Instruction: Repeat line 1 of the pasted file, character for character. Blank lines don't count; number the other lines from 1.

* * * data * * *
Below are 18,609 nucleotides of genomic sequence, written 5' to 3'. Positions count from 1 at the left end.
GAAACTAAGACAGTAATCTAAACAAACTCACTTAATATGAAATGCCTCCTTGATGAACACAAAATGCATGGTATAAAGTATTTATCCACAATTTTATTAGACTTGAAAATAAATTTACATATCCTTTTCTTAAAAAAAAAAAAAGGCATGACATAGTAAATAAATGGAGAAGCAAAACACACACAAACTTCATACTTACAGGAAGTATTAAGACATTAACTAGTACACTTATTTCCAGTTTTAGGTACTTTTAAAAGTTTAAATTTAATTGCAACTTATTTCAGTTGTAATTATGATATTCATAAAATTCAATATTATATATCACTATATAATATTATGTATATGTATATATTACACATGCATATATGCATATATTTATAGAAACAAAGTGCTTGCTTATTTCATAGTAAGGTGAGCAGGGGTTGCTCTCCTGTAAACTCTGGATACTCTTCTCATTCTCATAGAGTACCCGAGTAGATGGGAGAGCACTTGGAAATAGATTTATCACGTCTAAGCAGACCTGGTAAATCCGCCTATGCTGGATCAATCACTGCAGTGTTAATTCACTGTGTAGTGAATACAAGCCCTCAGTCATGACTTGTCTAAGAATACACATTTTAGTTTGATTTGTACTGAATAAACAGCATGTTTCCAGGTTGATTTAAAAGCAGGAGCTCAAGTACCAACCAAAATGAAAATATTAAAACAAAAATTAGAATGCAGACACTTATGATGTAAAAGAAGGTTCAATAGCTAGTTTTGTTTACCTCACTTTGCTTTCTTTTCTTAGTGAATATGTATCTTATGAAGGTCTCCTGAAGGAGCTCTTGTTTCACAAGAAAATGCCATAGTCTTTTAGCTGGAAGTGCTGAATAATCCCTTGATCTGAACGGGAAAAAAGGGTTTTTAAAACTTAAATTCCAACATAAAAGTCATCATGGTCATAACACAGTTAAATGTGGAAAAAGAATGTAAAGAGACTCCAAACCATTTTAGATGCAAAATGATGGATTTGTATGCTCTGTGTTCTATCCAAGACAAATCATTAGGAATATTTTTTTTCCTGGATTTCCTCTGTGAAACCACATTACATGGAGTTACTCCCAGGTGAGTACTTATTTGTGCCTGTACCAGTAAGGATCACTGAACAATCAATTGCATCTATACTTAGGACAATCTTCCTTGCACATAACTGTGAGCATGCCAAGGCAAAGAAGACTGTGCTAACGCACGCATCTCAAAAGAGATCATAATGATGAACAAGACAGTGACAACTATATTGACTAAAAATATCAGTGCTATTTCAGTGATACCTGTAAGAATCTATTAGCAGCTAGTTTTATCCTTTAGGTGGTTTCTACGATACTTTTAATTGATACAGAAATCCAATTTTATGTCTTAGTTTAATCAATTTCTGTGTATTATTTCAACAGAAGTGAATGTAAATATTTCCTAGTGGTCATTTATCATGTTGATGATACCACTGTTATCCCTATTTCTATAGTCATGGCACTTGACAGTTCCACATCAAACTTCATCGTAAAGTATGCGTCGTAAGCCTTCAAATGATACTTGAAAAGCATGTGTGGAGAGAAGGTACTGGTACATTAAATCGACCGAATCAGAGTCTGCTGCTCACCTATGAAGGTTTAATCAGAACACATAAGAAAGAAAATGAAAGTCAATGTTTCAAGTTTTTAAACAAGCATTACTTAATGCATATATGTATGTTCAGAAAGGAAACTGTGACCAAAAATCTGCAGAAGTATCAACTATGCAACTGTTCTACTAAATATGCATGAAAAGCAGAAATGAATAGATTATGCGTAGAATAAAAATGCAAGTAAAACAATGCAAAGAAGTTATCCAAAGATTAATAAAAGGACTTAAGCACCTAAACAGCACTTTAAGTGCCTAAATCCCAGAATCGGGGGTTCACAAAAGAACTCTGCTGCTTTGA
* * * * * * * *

Below are 18,609 nucleotides of genomic sequence, written 5' to 3'. Positions count from 1 at the left end.